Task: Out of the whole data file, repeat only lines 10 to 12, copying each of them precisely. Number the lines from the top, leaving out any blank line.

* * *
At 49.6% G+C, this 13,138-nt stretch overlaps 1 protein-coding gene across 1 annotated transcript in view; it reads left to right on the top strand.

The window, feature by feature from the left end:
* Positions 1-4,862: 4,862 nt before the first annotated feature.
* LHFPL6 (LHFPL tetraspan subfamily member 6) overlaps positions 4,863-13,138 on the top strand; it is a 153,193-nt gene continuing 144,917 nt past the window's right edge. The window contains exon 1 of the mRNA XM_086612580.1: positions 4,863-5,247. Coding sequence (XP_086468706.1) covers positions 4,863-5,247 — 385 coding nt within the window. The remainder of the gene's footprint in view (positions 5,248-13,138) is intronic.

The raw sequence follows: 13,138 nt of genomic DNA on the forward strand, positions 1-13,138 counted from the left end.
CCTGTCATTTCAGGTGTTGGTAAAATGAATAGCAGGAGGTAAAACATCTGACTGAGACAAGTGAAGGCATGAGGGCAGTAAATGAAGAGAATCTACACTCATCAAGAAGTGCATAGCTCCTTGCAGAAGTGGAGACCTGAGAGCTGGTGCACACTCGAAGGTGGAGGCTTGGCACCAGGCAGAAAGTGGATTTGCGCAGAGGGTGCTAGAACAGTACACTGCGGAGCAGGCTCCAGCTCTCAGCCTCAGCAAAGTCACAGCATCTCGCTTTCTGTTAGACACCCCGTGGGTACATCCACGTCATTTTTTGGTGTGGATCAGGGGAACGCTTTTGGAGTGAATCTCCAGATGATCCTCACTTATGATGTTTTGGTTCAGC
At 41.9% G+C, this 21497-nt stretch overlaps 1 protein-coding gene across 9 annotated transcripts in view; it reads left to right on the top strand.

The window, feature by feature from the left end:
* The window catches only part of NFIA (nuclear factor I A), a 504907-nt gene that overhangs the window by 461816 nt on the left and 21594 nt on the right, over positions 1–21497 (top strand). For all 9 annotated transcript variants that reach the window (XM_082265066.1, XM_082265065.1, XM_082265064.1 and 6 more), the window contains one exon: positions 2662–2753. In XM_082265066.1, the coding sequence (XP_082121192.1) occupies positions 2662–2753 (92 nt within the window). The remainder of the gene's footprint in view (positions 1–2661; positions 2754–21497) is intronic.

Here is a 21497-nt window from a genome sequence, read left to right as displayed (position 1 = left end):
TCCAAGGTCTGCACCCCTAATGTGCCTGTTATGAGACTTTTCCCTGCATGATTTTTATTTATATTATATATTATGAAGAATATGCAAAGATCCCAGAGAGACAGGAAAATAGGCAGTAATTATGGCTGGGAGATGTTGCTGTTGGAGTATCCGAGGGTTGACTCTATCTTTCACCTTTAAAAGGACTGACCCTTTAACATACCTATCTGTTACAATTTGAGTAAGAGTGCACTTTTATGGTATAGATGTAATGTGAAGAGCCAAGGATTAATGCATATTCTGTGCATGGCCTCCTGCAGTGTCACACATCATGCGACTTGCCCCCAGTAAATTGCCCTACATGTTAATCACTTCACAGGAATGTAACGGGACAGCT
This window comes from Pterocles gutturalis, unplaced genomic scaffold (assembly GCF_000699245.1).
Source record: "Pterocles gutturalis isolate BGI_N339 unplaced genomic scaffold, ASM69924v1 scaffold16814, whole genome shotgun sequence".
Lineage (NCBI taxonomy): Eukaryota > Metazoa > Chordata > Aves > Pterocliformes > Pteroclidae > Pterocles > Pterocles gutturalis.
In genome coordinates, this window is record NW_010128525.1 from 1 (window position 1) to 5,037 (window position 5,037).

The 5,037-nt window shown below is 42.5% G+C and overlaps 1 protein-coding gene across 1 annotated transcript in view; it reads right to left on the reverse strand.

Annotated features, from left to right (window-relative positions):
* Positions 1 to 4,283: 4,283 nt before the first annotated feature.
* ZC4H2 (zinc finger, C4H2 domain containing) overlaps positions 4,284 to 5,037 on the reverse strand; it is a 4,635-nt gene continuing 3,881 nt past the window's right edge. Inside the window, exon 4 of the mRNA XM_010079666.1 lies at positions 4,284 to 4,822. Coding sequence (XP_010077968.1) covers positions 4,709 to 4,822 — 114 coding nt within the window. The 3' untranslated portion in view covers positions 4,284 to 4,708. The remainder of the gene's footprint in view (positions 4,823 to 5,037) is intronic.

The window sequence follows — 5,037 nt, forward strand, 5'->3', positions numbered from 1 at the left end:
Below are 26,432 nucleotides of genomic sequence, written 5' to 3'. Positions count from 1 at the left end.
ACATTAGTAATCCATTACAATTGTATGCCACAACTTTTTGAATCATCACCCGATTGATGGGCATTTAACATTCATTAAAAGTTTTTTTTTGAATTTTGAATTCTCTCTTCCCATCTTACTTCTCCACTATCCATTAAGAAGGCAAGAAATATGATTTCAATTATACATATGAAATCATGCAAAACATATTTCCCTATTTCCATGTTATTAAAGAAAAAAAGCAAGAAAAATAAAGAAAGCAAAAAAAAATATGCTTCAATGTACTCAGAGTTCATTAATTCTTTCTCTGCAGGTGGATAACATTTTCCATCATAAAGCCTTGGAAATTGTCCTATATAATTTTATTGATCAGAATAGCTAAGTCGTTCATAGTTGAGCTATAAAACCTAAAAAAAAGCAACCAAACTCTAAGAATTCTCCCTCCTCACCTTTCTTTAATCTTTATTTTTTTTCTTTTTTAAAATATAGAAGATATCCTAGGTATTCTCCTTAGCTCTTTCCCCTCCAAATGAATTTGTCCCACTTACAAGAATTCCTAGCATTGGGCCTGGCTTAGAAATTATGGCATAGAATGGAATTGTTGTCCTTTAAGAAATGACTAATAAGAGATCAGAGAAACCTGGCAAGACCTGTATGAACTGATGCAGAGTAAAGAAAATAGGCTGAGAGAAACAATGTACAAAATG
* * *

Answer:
Here is a 21497-nt window from a genome sequence, read left to right as displayed (position 1 = left end):
TCCAAGGTCTGCACCCCTAATGTGCCTGTTATGAGACTTTTCCCTGCATGATTTTTATTTATATTATATATTATGAAGAATATGCAAAGATCCCAGAGAGACAGGAAAATAGGCAGTAATTATGGCTGGGAGATGTTGCTGTTGGAGTATCCGAGGGTTGACTCTATCTTTCACCTTTAAAAGGACTGACCCTTTAACATACCTATCTGTTACAATTTGAGTAAGAGTGCACTTTTATGGTATAGATGTAATGTGAAGAGCCAAGGATTAATGCATATTCTGTGCATGGCCTCCTGCAGTGTCACACATCATGCGACTTGCCCCCAGTAAATTGCCCTACATGTTAATCACTTCACAGGAATGTAACGGGACAGCT
This window comes from Pterocles gutturalis, unplaced genomic scaffold (assembly GCF_000699245.1).